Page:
Court of Chancery Allows For Interim Distribution to Stockholders of Altaba, Inc., with Some Conditions
In In re Altaba, Inc., C.A. No. 2020-0413-JTL, Vice Chancellor Laster authorized Altaba, Inc. (the “Company”), a company pursuing dissolution under Sections 280 and 281(a) of the Delaware General Corporation Law (the “DGCL”), to make an interim distribution to its stockholders, on the condition that it reserved funds for lawsuits pending in Canada resulting from data breaches that the Company disclosed in 2016 (the “Canadian Actions Claim”). Vice Chancellor Laster also allowed the Company to hold back less than the full amount of security requested by Carsten Rosenow, an individual who filed a breach of privacy lawsuit against the Company (the “Rosenow Claim”).
The Company was formerly known as Yahoo! Inc., and in June 2017, the Company sold its operating business and nearly all of its attendant liabilities to Verizon Communications Inc. (the “Sale”). After the Sale, the Company’s assets consisted primarily of investments, and after a few years of managing those investments, the Company’s board of directors determined that it was in the best interests of the Company and its stockholders to distribute the Company’s net assets directly to them, either through a direct distribution or by monetizing its assets and distributing the proceeds. As such, on April 2, 2019, the Board approved a Plan of Complete Liquidation and Dissolution (the “Plan of Dissolution”), and on October 4, 2019, the Company filed a certificate of dissolution with the Delaware Secretary of State. Since then, the Company has operated in accordance with the Plan of Dissolution.
On October 4, 2019, the Company mailed notices to more than 400 potential creditors to notify them of the Company’s dissolution and the deadline to assert a claim, and on May 28, 2020, the Company filed a petition seeking judicial determinations under Section 280. As of the date of the filing of the petition, the Company had received correspondence from 68 claimants.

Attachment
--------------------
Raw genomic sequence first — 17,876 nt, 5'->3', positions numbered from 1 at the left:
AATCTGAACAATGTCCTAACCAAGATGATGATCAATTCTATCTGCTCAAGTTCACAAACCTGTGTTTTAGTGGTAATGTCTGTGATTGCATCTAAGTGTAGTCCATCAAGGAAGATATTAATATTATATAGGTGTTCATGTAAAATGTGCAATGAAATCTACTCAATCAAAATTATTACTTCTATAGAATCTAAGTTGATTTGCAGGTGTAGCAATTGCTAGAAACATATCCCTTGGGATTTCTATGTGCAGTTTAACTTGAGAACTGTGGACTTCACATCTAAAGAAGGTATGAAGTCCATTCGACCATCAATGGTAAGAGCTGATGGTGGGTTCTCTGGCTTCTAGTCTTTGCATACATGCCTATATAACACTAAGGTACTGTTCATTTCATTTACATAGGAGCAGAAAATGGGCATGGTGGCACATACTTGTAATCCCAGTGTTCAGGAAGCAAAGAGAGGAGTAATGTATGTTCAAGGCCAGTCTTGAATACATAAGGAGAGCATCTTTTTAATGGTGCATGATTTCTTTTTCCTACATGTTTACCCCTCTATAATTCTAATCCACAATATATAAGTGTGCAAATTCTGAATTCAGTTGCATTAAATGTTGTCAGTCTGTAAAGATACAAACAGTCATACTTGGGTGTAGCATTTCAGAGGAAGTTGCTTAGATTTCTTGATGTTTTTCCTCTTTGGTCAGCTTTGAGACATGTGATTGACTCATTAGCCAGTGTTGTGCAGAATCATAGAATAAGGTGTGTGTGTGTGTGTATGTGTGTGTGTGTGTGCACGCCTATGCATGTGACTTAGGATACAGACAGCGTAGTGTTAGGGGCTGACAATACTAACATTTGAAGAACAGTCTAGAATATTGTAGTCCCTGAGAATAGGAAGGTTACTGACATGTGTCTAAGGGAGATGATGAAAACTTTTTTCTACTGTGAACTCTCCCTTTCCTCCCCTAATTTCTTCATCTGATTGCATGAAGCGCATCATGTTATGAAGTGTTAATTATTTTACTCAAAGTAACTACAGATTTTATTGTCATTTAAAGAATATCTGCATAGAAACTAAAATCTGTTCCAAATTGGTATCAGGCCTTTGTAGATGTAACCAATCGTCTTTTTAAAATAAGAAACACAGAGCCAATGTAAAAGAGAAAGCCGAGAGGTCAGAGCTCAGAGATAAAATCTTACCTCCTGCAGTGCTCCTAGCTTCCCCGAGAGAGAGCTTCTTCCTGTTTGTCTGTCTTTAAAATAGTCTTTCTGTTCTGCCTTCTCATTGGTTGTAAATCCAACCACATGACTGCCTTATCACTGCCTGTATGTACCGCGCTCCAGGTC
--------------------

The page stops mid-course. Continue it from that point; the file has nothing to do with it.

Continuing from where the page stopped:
The Company then moved to make an interim distribution to stockholders. To establish the amount of funds available for distribution, the Company either satisfied the claims it received or agreed to retain the full amount of security that the claimants requested. However, there were two claims for which the Company did not agree to hold back the full amount of security requested–the Canadian Actions Claim and the Rosenow Claim–and through its motion to the court, the Company sought to make an interim distribution based on its proposed reserves for these claims and its proposed reserve for unknown claims.
In determining whether to authorize the interim distributions requested by the Company, Vice Chancellor Laster acknowledged that while Sections 280 and 281(a) of the DGCL do not contemplate interim distributions, Delaware law has recognized that an interim distribution can be warranted if the grounds for doing so are clear. This is because an interim distribution is the equivalent of final relief. As Vice Chancellor Laster explained: “Once assets are distributed, they are no longer available to compensate the Company’s creditors. It is also highly unlikely that any amounts distributed in reliance on a court order could be clawed back, or that the directors who authorized a distribution in reliance on a court order would face liability. A company seeking to make an interim distribution therefore should establish that its proposed reserves are sufficient as a matter of undisputed fact, analogous to a motion for summary judgment.”
With this standard in mind, Vice Chancellor Laster evaluated the Canadian Actions Claim and the Rosenow Claim. With respect to the Canadian Actions Claims, he reasoned that such claims turn on “disputed issues of Canadian law and on developments in the Canadian actions that will unfold” in the future. The Company was, in essence, asking Vice Chancellor Laster to undertake the task of predicting what the Canadian courts might do. Vice Chancellor Laster called such task “both unwarranted and dangerous,” noting that there were “too many disputed facts, too much uncertainty, and too much risk to creditors for the court to address this matter now, particularly when near-term developments in the Canadian actions may clarify matters.” He held that if the Company wished to make an interim distribution to its stockholders, then it must reserve $1.05 billion Canadian for the Canadian Actions Claim.
With respect to the Rosenow Claim, Vice Chancellor Laster noted that the Company proposed to hold back $50,000, and that the buyer of the Company’s operating business agreed to assume the defense of the claim and any responsibility for it. He further noted that if the amount reserved for other claims proves excessive, then the excess could be available for the Rosenow Claim. With that in mind, Vice Chancellor Laster held that the Company made “the strong showing necessary to establish that the amount of security it has proposed is sufficient for purposes of making an interim distribution.”
With this in mind, Vice Chancellor Laster authorized the Company to make an interim distribution, on the condition that it reserved funds for the Canada Actions Claim. He also authorized the Company to make an interim distribution based on its proposed amounts of security for all other claims.